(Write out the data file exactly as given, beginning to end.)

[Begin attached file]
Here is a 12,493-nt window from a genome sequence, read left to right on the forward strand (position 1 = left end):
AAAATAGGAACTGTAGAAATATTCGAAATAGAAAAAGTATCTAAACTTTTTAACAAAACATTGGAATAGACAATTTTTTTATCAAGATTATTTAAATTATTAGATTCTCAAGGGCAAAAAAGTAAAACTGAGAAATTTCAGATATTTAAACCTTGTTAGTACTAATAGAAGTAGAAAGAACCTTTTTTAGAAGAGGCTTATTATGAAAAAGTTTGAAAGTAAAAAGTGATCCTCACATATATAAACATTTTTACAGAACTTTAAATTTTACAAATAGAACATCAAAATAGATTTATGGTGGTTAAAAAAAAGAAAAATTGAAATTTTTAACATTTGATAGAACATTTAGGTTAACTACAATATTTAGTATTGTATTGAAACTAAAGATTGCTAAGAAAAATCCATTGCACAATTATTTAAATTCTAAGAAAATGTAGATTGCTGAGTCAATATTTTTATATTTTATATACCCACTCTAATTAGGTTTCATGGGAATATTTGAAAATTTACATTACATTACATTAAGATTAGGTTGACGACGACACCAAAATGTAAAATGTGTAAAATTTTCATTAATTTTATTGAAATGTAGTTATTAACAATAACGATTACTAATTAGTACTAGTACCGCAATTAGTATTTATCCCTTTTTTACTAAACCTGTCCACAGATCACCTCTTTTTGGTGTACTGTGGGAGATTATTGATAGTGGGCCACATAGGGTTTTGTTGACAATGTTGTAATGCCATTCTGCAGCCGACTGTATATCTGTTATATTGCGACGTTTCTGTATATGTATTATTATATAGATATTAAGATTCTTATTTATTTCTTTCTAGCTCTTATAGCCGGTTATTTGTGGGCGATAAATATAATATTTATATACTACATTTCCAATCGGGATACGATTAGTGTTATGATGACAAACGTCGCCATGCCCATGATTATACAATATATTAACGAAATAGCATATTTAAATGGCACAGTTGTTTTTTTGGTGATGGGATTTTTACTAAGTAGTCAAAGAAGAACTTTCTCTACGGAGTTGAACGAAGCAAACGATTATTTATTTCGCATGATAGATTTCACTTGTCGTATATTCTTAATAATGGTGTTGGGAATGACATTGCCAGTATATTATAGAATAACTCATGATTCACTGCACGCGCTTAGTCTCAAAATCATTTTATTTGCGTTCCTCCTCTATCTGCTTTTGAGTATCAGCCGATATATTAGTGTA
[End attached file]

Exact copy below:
Here is a 12,493-nt window from a genome sequence, read left to right on the forward strand (position 1 = left end):
AAAATAGGAACTGTAGAAATATTCGAAATAGAAAAAGTATCTAAACTTTTTAACAAAACATTGGAATAGACAATTTTTTTATCAAGATTATTTAAATTATTAGATTCTCAAGGGCAAAAAAGTAAAACTGAGAAATTTCAGATATTTAAACCTTGTTAGTACTAATAGAAGTAGAAAGAACCTTTTTTAGAAGAGGCTTATTATGAAAAAGTTTGAAAGTAAAAAGTGATCCTCACATATATAAACATTTTTACAGAACTTTAAATTTTACAAATAGAACATCAAAATAGATTTATGGTGGTTAAAAAAAAGAAAAATTGAAATTTTTAACATTTGATAGAACATTTAGGTTAACTACAATATTTAGTATTGTATTGAAACTAAAGATTGCTAAGAAAAATCCATTGCACAATTATTTAAATTCTAAGAAAATGTAGATTGCTGAGTCAATATTTTTATATTTTATATACCCACTCTAATTAGGTTTCATGGGAATATTTGAAAATTTACATTACATTACATTAAGATTAGGTTGACGACGACACCAAAATGTAAAATGTGTAAAATTTTCATTAATTTTATTGAAATGTAGTTATTAACAATAACGATTACTAATTAGTACTAGTACCGCAATTAGTATTTATCCCTTTTTTACTAAACCTGTCCACAGATCACCTCTTTTTGGTGTACTGTGGGAGATTATTGATAGTGGGCCACATAGGGTTTTGTTGACAATGTTGTAATGCCATTCTGCAGCCGACTGTATATCTGTTATATTGCGACGTTTCTGTATATGTATTATTATATAGATATTAAGATTCTTATTTATTTCTTTCTAGCTCTTATAGCCGGTTATTTGTGGGCGATAAATATAATATTTATATACTACATTTCCAATCGGGATACGATTAGTGTTATGATGACAAACGTCGCCATGCCCATGATTATACAATATATTAACGAAATAGCATATTTAAATGGCACAGTTGTTTTTTTGGTGATGGGATTTTTACTAAGTAGTCAAAGAAGAACTTTCTCTACGGAGTTGAACGAAGCAAACGATTATTTATTTCGCATGATAGATTTCACTTGTCGTATATTCTTAATAATGGTGTTGGGAATGACATTGCCAGTATATTATAGAATAACTCATGATTCACTGCACGCGCTTAGTCTCAAAATCATTTTATTTGCGTTCCTCCTCTATCTGCTTTTGAGTATCAGCCGATATATTAGTGTA